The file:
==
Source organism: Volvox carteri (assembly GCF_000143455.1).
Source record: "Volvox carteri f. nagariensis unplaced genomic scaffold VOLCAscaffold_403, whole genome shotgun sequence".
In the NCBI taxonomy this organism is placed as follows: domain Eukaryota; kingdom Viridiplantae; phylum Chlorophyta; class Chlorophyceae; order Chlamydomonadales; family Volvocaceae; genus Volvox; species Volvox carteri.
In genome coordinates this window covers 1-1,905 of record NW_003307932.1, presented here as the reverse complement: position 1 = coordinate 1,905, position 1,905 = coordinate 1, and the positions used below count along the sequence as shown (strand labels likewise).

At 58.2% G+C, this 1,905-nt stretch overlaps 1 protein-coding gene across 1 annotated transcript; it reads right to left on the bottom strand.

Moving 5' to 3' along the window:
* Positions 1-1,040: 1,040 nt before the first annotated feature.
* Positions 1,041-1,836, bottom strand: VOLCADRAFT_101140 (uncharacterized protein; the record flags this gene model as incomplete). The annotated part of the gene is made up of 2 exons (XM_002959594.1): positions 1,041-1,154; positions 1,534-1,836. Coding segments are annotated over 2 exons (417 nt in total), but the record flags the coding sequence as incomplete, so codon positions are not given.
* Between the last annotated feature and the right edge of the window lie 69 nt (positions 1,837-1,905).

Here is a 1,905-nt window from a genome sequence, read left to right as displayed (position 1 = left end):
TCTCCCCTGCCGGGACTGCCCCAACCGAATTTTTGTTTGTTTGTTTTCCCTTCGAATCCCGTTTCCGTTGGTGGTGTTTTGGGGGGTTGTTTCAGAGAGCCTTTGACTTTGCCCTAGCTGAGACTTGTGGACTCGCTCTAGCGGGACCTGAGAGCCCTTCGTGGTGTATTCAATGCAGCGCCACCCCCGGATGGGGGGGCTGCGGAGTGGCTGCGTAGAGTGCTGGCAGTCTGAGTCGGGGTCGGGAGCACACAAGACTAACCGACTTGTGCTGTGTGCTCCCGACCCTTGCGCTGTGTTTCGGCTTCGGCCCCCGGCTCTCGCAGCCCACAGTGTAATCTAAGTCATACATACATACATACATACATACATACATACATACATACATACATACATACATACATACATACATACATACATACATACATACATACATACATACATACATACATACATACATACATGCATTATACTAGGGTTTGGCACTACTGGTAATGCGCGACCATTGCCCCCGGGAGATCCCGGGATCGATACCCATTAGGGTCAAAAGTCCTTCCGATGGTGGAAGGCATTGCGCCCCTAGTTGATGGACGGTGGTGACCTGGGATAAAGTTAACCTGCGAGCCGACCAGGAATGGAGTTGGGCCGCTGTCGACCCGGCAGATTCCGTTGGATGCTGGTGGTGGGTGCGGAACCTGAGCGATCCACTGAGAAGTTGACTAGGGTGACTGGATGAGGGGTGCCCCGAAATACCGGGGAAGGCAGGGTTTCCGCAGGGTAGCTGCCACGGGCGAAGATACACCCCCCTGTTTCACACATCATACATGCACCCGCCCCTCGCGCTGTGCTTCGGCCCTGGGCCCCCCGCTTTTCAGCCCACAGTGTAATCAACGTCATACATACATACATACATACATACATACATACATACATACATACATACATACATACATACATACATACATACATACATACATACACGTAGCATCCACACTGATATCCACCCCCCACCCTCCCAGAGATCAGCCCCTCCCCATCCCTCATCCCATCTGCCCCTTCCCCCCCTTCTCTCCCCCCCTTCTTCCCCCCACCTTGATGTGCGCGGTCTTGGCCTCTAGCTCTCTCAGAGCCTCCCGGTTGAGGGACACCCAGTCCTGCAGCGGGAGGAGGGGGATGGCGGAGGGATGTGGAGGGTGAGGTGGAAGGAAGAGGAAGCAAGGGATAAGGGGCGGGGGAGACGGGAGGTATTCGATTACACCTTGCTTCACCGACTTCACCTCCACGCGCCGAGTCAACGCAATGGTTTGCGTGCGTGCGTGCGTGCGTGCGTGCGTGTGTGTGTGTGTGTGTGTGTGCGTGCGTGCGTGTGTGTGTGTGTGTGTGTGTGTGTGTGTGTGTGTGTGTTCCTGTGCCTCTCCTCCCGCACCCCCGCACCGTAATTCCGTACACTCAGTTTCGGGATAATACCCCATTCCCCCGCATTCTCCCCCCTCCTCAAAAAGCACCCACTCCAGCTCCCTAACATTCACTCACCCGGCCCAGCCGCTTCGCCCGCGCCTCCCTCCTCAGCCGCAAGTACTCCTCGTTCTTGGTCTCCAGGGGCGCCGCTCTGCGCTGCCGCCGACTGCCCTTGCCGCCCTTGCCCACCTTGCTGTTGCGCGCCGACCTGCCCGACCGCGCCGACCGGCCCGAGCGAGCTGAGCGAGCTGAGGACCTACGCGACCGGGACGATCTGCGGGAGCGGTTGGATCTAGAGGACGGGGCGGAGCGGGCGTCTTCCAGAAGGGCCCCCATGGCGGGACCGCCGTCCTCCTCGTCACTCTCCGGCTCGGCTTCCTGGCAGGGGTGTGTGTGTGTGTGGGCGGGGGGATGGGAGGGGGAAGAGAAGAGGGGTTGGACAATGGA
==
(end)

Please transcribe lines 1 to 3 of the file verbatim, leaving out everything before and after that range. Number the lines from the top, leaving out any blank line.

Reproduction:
Source organism: Volvox carteri (assembly GCF_000143455.1).
Source record: "Volvox carteri f. nagariensis unplaced genomic scaffold VOLCAscaffold_403, whole genome shotgun sequence".
In the NCBI taxonomy this organism is placed as follows: domain Eukaryota; kingdom Viridiplantae; phylum Chlorophyta; class Chlorophyceae; order Chlamydomonadales; family Volvocaceae; genus Volvox; species Volvox carteri.